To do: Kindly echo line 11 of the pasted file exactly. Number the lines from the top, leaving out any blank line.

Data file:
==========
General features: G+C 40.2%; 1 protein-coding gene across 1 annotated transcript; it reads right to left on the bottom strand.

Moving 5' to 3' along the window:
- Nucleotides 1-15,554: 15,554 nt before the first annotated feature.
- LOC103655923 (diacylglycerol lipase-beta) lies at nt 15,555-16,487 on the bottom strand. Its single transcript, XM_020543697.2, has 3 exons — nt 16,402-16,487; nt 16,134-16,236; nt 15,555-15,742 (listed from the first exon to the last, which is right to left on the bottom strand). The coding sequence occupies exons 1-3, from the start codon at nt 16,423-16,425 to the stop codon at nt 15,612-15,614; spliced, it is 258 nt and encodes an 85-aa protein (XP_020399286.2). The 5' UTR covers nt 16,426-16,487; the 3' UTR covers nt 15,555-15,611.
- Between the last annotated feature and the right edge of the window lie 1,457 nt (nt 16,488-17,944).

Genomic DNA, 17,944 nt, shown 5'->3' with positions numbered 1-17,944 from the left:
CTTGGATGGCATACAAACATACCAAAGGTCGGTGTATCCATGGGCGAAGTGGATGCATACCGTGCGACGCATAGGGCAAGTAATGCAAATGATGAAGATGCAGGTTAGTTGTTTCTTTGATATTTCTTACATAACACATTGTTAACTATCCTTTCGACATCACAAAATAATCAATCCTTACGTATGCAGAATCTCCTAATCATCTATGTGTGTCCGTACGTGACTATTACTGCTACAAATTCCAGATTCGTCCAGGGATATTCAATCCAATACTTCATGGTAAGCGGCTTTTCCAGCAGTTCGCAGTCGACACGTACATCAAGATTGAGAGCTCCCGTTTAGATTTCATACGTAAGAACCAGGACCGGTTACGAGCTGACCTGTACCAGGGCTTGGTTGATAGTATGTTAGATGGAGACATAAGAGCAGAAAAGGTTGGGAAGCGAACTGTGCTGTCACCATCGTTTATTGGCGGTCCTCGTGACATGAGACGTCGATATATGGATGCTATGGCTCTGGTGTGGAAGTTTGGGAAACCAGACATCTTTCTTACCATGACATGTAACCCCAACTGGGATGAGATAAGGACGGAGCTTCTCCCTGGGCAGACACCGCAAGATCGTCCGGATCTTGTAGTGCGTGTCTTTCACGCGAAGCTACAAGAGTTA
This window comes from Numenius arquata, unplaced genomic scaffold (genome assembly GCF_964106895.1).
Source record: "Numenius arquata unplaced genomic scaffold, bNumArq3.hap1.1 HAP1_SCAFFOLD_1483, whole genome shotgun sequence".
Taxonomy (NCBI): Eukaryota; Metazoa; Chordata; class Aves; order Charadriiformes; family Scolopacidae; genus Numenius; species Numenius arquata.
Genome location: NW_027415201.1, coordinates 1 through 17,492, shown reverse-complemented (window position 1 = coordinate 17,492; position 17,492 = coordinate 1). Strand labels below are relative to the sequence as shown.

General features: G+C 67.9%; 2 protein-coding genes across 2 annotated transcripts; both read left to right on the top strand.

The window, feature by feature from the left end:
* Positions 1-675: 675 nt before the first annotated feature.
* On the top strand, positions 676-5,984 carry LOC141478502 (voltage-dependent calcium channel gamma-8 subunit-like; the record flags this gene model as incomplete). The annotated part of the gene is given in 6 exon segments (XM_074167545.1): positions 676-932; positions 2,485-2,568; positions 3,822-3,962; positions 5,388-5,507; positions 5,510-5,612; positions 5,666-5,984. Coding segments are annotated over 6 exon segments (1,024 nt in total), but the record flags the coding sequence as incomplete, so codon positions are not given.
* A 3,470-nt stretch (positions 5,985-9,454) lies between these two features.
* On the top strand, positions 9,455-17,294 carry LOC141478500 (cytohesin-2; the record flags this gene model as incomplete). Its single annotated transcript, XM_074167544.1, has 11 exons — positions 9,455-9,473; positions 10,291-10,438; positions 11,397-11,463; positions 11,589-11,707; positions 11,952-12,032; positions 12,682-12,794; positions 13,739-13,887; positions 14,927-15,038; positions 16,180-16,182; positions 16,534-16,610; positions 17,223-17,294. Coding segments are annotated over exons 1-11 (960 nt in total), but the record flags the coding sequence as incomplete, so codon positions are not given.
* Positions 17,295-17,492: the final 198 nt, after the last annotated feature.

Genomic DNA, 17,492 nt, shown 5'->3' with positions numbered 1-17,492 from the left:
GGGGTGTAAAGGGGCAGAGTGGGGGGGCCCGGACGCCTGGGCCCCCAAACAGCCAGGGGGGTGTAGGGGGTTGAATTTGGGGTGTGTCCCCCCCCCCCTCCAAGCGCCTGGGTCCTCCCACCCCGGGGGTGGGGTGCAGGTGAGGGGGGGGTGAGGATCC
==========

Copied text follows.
Genome location: NW_027415201.1, coordinates 1 through 17,492, shown reverse-complemented (window position 1 = coordinate 17,492; position 17,492 = coordinate 1). Strand labels below are relative to the sequence as shown.